Attributional Complexity. An Individual Differences Measure

  • Fletcher G
  • Danilovics P
  • Fernandez G
 et al. 
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Describes the development of a scale that measures the complexity of attributional schemata for human behavior—the Attributional Complexity Scale (ACS). In Study 1, the ACS was administered to 289 undergraduates. The results show that the ACS had adequate internal reliability and test–retest reliability, and a factor analysis yielded 1 major factor. Study 2 tested the discriminant and convergent validity of the ACS by administering it to 81 undergraduates. As predicted, attributional complexity was not related to social desirability, academic ability, or internal–external locus of control, but it was positively related to the need for cognition. Study 3 confirmed the prediction that psychology majors (n=59) would have more complex attributional schemata than natural science majors (n=35). Studies 4 and 5, with 174 Ss, provided evidence for the external validity of the scale: Attributionally complex Ss compared with attributionally simple Ss spontaneously produced more causes for personality dispositions and selected more complex causal attributions for simple behavioral events. Implications for various issues in social cognition are discussed. (48 ref) (PsycINFO Database Record (c) 2012 APA, all rights reserved)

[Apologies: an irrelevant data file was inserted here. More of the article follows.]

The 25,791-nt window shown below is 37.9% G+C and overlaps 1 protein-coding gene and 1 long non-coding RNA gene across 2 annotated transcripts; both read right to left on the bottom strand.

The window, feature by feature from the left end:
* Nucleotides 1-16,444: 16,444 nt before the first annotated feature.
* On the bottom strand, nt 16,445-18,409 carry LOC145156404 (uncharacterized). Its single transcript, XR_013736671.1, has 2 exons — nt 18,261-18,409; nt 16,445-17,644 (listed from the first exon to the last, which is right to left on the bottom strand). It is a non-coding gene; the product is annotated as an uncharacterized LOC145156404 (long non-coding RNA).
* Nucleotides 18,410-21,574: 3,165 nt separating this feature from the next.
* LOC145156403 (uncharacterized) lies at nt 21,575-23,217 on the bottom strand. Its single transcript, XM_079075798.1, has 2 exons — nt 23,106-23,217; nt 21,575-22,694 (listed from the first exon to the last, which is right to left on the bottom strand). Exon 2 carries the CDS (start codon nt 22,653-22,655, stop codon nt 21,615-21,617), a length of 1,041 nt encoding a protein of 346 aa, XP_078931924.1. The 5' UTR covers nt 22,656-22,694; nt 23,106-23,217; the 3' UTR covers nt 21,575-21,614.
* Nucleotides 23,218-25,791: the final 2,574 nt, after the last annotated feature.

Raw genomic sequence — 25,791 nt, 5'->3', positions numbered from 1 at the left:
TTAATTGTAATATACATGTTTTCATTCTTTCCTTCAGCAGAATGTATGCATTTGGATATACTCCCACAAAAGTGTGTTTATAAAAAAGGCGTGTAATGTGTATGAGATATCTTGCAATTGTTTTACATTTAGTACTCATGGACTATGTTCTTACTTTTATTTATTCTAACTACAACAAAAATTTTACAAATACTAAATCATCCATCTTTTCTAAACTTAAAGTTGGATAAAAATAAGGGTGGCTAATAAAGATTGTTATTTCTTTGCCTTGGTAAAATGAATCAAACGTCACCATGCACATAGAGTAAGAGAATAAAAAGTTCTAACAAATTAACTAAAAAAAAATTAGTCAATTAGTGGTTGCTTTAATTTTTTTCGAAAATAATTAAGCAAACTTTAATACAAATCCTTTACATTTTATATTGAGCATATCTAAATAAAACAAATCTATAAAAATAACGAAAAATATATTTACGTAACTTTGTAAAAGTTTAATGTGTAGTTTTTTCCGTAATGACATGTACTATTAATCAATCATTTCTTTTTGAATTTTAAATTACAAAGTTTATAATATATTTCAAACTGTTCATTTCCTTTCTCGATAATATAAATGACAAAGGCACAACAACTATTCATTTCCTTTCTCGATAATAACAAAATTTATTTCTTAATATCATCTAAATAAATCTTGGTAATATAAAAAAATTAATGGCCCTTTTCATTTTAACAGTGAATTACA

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  • Garth J O Fletcher

  • Paula Danilovics

  • Guadalupe Fernandez

  • Dena Peterson

  • Glenn D. Reeder

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